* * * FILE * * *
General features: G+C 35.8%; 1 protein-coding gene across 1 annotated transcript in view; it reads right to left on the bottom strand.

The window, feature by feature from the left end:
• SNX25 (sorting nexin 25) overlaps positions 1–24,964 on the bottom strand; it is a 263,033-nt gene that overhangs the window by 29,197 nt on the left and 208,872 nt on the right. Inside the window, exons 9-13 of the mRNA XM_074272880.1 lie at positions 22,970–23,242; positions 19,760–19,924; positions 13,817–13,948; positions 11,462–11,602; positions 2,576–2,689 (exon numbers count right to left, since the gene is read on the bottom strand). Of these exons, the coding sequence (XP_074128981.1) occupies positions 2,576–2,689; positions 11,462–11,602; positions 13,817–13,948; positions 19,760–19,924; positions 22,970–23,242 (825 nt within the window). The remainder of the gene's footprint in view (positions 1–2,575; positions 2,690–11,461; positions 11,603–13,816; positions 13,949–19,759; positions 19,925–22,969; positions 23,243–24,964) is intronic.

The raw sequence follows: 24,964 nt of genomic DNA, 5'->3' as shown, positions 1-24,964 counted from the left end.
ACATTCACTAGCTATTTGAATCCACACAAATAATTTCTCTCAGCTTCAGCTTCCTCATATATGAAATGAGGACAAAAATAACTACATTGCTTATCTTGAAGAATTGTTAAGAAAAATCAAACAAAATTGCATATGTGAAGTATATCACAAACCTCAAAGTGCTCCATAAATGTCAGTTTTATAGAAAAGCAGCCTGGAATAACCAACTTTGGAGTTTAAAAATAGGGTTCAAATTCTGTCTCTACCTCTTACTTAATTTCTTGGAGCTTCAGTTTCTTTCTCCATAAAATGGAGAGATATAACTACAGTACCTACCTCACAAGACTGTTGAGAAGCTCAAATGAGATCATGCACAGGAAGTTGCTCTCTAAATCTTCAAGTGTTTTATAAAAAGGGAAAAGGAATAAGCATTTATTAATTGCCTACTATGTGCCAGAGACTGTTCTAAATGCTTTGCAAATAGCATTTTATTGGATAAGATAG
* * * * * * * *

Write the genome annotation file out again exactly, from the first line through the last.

General features: G+C 35.8%; 1 protein-coding gene across 1 annotated transcript in view; it reads right to left on the bottom strand.

The window, feature by feature from the left end:
• SNX25 (sorting nexin 25) overlaps positions 1–24,964 on the bottom strand; it is a 263,033-nt gene that overhangs the window by 29,197 nt on the left and 208,872 nt on the right. Inside the window, exons 9-13 of the mRNA XM_074272880.1 lie at positions 22,970–23,242; positions 19,760–19,924; positions 13,817–13,948; positions 11,462–11,602; positions 2,576–2,689 (exon numbers count right to left, since the gene is read on the bottom strand). Of these exons, the coding sequence (XP_074128981.1) occupies positions 2,576–2,689; positions 11,462–11,602; positions 13,817–13,948; positions 19,760–19,924; positions 22,970–23,242 (825 nt within the window). The remainder of the gene's footprint in view (positions 1–2,575; positions 2,690–11,461; positions 11,603–13,816; positions 13,949–19,759; positions 19,925–22,969; positions 23,243–24,964) is intronic.

The raw sequence follows: 24,964 nt of genomic DNA, 5'->3' as shown, positions 1-24,964 counted from the left end.
ACATTCACTAGCTATTTGAATCCACACAAATAATTTCTCTCAGCTTCAGCTTCCTCATATATGAAATGAGGACAAAAATAACTACATTGCTTATCTTGAAGAATTGTTAAGAAAAATCAAACAAAATTGCATATGTGAAGTATATCACAAACCTCAAAGTGCTCCATAAATGTCAGTTTTATAGAAAAGCAGCCTGGAATAACCAACTTTGGAGTTTAAAAATAGGGTTCAAATTCTGTCTCTACCTCTTACTTAATTTCTTGGAGCTTCAGTTTCTTTCTCCATAAAATGGAGAGATATAACTACAGTACCTACCTCACAAGACTGTTGAGAAGCTCAAATGAGATCATGCACAGGAAGTTGCTCTCTAAATCTTCAAGTGTTTTATAAAAAGGGAAAAGGAATAAGCATTTATTAATTGCCTACTATGTGCCAGAGACTGTTCTAAATGCTTTGCAAATAGCATTTTATTGGATAAGATAG